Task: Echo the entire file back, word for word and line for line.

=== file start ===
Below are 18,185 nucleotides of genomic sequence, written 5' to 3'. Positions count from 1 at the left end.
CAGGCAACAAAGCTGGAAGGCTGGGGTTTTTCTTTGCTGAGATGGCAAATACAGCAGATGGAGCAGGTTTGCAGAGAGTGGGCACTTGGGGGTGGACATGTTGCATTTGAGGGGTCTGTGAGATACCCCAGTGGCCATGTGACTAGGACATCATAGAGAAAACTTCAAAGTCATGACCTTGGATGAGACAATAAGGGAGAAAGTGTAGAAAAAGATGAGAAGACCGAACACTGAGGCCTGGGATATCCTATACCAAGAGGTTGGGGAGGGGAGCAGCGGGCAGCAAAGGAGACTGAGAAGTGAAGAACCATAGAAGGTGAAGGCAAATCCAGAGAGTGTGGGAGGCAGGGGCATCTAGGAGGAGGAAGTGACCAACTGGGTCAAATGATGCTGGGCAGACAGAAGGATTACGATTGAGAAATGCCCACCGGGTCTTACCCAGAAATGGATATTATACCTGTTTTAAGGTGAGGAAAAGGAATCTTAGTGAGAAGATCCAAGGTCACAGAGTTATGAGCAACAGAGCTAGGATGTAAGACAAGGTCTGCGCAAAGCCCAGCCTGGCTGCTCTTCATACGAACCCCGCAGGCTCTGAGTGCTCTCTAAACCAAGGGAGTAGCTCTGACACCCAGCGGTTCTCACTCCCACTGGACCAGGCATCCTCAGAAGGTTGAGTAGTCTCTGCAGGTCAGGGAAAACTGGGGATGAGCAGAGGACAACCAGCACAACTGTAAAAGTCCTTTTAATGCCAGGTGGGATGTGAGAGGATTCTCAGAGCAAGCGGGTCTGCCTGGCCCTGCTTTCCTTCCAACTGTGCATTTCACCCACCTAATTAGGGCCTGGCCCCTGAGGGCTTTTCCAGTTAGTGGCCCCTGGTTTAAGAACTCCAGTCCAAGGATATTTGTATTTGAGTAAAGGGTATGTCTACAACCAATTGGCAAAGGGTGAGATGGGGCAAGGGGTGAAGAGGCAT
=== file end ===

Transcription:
Below are 18,185 nucleotides of genomic sequence, written 5' to 3'. Positions count from 1 at the left end.
CAGGCAACAAAGCTGGAAGGCTGGGGTTTTTCTTTGCTGAGATGGCAAATACAGCAGATGGAGCAGGTTTGCAGAGAGTGGGCACTTGGGGGTGGACATGTTGCATTTGAGGGGTCTGTGAGATACCCCAGTGGCCATGTGACTAGGACATCATAGAGAAAACTTCAAAGTCATGACCTTGGATGAGACAATAAGGGAGAAAGTGTAGAAAAAGATGAGAAGACCGAACACTGAGGCCTGGGATATCCTATACCAAGAGGTTGGGGAGGGGAGCAGCGGGCAGCAAAGGAGACTGAGAAGTGAAGAACCATAGAAGGTGAAGGCAAATCCAGAGAGTGTGGGAGGCAGGGGCATCTAGGAGGAGGAAGTGACCAACTGGGTCAAATGATGCTGGGCAGACAGAAGGATTACGATTGAGAAATGCCCACCGGGTCTTACCCAGAAATGGATATTATACCTGTTTTAAGGTGAGGAAAAGGAATCTTAGTGAGAAGATCCAAGGTCACAGAGTTATGAGCAACAGAGCTAGGATGTAAGACAAGGTCTGCGCAAAGCCCAGCCTGGCTGCTCTTCATACGAACCCCGCAGGCTCTGAGTGCTCTCTAAACCAAGGGAGTAGCTCTGACACCCAGCGGTTCTCACTCCCACTGGACCAGGCATCCTCAGAAGGTTGAGTAGTCTCTGCAGGTCAGGGAAAACTGGGGATGAGCAGAGGACAACCAGCACAACTGTAAAAGTCCTTTTAATGCCAGGTGGGATGTGAGAGGATTCTCAGAGCAAGCGGGTCTGCCTGGCCCTGCTTTCCTTCCAACTGTGCATTTCACCCACCTAATTAGGGCCTGGCCCCTGAGGGCTTTTCCAGTTAGTGGCCCCTGGTTTAAGAACTCCAGTCCAAGGATATTTGTATTTGAGTAAAGGGTATGTCTACAACCAATTGGCAAAGGGTGAGATGGGGCAAGGGGTGAAGAGGCAT